Tonight, as in most summer evenings, I sit by the fire pit near my house and look into the woods to the south. I use starter logs made of sawdust and paraffin to give a constant flame to the wood stacked upon them. It is a great way to produce a quick fire. It is impossible for me even to look at the wrapper of those starter logs without thinking of Kevin and Linda.
Thinking back on the Beam double murder I realize how many images are forever seared into my mind—images of Linda Beam’s gunshot wound to the back of the head and the brutal assault to Kevin Beam’s head and neck. While I can’t forget them, it is the disturbance of a pattern, the commonplace or mundane being used in a hideous manner that truly startles my memory awake.
I am transported back to their bedroom just off the living room, where the charred remains of Linda, Kevin’s wife, laid. In the living room, in a circular pattern around Kevin’s body, were partially burned starter logs. The killer or killers had attempted to set the rest of the house on fire as a cover up. I have never, neither before nor since, seen starter logs used for such a purpose. After beating a man to death over a money issue, the perpetrator(s) shot the wife and calmly decided to take a few starter logs from a fireplace basket to try and set the house on fire. It was a matter of convenience.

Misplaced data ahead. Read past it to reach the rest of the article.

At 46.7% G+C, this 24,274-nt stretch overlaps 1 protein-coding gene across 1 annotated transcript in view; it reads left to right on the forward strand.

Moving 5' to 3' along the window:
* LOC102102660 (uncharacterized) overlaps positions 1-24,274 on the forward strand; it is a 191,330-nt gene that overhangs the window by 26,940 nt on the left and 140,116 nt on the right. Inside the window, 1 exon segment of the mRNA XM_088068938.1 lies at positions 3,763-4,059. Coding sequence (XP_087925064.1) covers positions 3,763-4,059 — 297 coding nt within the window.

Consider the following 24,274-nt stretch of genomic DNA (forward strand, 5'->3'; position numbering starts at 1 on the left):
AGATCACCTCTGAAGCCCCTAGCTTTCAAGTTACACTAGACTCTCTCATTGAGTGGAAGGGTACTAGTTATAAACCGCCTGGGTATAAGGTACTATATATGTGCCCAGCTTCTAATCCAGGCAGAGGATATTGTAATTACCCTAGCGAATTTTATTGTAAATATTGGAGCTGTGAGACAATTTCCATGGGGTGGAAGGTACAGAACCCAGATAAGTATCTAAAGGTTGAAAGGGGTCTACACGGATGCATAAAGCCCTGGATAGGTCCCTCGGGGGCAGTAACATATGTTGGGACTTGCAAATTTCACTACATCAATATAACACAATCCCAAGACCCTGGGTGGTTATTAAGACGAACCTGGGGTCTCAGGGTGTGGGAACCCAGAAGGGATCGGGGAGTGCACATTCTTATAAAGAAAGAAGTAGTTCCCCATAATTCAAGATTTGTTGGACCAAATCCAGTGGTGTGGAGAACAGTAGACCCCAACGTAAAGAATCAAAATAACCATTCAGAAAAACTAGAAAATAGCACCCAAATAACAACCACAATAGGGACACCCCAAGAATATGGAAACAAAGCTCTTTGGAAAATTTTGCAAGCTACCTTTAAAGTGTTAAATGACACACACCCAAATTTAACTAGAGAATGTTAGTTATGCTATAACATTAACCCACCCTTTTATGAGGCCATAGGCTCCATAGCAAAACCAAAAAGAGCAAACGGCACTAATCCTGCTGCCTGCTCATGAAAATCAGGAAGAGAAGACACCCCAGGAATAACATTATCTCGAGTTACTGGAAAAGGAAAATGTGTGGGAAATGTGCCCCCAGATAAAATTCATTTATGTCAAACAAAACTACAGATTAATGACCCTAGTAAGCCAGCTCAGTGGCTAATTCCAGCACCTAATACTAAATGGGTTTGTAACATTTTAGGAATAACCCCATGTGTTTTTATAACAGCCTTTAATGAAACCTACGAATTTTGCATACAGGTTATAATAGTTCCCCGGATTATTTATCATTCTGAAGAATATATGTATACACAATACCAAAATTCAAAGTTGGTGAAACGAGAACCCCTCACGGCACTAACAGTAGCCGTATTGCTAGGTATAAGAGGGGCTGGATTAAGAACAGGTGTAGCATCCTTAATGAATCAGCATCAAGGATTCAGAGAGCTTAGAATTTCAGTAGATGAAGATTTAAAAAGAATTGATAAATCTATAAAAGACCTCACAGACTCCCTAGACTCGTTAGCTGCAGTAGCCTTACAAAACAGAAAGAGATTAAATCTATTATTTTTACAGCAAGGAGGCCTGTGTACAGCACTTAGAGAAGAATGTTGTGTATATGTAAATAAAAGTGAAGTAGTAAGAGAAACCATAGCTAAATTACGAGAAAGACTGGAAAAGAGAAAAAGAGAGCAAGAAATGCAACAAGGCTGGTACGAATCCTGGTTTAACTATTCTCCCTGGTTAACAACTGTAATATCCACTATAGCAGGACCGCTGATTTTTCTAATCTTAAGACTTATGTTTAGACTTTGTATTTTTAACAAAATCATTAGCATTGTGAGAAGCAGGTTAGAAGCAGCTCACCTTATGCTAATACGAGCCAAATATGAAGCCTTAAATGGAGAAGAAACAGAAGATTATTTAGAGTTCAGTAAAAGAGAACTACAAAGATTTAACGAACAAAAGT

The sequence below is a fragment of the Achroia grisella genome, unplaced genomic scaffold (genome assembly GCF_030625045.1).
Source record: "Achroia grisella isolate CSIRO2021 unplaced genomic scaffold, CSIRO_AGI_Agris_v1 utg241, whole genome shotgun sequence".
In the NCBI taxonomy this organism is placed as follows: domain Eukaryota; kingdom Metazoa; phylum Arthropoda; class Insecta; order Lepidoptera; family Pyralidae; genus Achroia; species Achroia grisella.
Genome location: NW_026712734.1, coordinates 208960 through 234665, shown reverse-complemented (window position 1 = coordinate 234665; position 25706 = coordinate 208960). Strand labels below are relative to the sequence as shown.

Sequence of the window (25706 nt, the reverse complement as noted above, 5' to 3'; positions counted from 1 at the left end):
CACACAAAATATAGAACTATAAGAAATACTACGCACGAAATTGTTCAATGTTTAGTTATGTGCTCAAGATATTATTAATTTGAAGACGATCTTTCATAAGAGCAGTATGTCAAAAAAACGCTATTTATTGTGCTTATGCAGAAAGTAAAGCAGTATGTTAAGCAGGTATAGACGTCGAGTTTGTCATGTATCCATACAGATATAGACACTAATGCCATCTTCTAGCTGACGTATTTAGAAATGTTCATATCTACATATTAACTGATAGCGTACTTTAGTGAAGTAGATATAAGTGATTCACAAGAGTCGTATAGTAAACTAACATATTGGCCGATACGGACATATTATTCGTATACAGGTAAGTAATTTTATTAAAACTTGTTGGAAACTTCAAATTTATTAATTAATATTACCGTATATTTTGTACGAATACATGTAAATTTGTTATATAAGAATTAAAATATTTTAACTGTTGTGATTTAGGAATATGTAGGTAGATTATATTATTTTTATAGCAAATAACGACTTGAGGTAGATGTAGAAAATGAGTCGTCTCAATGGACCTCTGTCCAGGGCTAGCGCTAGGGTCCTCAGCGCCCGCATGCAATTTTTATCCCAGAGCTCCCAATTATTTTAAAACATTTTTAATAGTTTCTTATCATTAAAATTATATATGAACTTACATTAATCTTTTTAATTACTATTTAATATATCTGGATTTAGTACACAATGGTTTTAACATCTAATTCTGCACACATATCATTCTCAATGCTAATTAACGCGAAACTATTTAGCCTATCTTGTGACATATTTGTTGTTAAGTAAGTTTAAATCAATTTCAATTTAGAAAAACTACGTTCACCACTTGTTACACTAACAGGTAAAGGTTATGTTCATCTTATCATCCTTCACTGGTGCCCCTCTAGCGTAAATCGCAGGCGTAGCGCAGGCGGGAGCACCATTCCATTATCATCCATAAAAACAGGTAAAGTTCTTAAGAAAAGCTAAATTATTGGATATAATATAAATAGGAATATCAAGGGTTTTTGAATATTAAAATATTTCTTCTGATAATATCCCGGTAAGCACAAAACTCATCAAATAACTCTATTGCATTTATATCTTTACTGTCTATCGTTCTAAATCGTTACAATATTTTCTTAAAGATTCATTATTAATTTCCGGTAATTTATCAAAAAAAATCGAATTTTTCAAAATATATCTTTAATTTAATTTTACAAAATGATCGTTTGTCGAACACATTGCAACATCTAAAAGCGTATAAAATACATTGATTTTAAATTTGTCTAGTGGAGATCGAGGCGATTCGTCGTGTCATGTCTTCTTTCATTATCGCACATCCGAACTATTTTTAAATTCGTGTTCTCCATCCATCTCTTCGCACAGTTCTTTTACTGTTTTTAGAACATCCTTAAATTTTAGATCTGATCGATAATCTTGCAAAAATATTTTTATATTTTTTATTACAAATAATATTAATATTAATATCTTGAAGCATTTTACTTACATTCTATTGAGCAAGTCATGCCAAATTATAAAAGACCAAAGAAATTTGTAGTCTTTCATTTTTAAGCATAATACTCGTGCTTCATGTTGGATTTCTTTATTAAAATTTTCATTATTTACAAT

Kevin was probably unconscious and not dead when the logs were set on fire. His carboxyhaemoglobin was above 37 and his bronchi showed that he was breathing during the fire. His brain was had swelled from head trauma as he slowly lost consciousness due to carbon monoxide entering his blood stream. Tonight, I watch the very same brand of wooden logs alight in my fire pit and think to myself that the killer(s) didn’t realize how much oxygen is need to start a house fire. They should have opened the windows.
In my day-to-day, even the most common and mundane items can remind me of a scene where a dead person whispered in my ear, or a clue was revealed through an everyday item we take for granted. I stare long and hard at this fire burning within the confines of my yard near the silent forest.
Nature shelters me in her peace, a harbor from the chaos and tragedy it is my duty to unravel and decode.
This case is closed, but there is always another story . . .